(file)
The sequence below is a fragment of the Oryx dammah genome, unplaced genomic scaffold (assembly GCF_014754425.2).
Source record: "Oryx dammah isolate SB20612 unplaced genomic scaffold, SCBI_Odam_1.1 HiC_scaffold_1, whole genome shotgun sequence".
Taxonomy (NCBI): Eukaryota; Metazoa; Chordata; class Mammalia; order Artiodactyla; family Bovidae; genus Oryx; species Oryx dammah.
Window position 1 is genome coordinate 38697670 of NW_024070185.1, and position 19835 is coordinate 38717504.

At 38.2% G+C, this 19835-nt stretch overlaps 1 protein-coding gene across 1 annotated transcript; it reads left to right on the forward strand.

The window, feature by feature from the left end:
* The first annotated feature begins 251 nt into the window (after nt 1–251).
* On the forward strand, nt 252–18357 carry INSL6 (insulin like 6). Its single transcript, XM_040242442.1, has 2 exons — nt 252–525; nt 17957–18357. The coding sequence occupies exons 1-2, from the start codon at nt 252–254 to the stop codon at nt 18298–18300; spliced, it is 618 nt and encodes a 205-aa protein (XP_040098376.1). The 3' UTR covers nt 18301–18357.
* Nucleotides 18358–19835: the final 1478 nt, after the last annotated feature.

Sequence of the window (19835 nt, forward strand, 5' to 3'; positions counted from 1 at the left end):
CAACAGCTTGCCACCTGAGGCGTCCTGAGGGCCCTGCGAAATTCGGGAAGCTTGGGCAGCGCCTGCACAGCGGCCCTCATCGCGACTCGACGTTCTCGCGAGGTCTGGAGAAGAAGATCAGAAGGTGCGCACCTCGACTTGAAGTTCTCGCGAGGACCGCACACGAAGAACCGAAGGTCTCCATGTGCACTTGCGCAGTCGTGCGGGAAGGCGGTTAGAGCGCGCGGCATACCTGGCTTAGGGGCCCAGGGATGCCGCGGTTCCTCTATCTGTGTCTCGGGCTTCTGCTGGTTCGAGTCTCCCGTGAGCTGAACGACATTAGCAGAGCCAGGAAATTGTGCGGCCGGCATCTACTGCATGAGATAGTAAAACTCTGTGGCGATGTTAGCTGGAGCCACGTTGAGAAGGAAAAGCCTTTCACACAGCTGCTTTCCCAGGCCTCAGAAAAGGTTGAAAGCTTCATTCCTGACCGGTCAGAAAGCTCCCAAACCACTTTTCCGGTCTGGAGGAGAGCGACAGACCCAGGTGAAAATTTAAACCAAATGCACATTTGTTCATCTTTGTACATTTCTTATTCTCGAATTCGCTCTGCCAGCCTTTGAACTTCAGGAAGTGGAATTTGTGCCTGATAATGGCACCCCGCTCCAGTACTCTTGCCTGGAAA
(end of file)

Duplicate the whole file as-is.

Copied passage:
The sequence below is a fragment of the Oryx dammah genome, unplaced genomic scaffold (assembly GCF_014754425.2).
Source record: "Oryx dammah isolate SB20612 unplaced genomic scaffold, SCBI_Odam_1.1 HiC_scaffold_1, whole genome shotgun sequence".
Taxonomy (NCBI): Eukaryota; Metazoa; Chordata; class Mammalia; order Artiodactyla; family Bovidae; genus Oryx; species Oryx dammah.
Window position 1 is genome coordinate 38697670 of NW_024070185.1, and position 19835 is coordinate 38717504.

At 38.2% G+C, this 19835-nt stretch overlaps 1 protein-coding gene across 1 annotated transcript; it reads left to right on the forward strand.

The window, feature by feature from the left end:
* The first annotated feature begins 251 nt into the window (after nt 1–251).
* On the forward strand, nt 252–18357 carry INSL6 (insulin like 6). Its single transcript, XM_040242442.1, has 2 exons — nt 252–525; nt 17957–18357. The coding sequence occupies exons 1-2, from the start codon at nt 252–254 to the stop codon at nt 18298–18300; spliced, it is 618 nt and encodes a 205-aa protein (XP_040098376.1). The 3' UTR covers nt 18301–18357.
* Nucleotides 18358–19835: the final 1478 nt, after the last annotated feature.

Sequence of the window (19835 nt, forward strand, 5' to 3'; positions counted from 1 at the left end):
CAACAGCTTGCCACCTGAGGCGTCCTGAGGGCCCTGCGAAATTCGGGAAGCTTGGGCAGCGCCTGCACAGCGGCCCTCATCGCGACTCGACGTTCTCGCGAGGTCTGGAGAAGAAGATCAGAAGGTGCGCACCTCGACTTGAAGTTCTCGCGAGGACCGCACACGAAGAACCGAAGGTCTCCATGTGCACTTGCGCAGTCGTGCGGGAAGGCGGTTAGAGCGCGCGGCATACCTGGCTTAGGGGCCCAGGGATGCCGCGGTTCCTCTATCTGTGTCTCGGGCTTCTGCTGGTTCGAGTCTCCCGTGAGCTGAACGACATTAGCAGAGCCAGGAAATTGTGCGGCCGGCATCTACTGCATGAGATAGTAAAACTCTGTGGCGATGTTAGCTGGAGCCACGTTGAGAAGGAAAAGCCTTTCACACAGCTGCTTTCCCAGGCCTCAGAAAAGGTTGAAAGCTTCATTCCTGACCGGTCAGAAAGCTCCCAAACCACTTTTCCGGTCTGGAGGAGAGCGACAGACCCAGGTGAAAATTTAAACCAAATGCACATTTGTTCATCTTTGTACATTTCTTATTCTCGAATTCGCTCTGCCAGCCTTTGAACTTCAGGAAGTGGAATTTGTGCCTGATAATGGCACCCCGCTCCAGTACTCTTGCCTGGAAA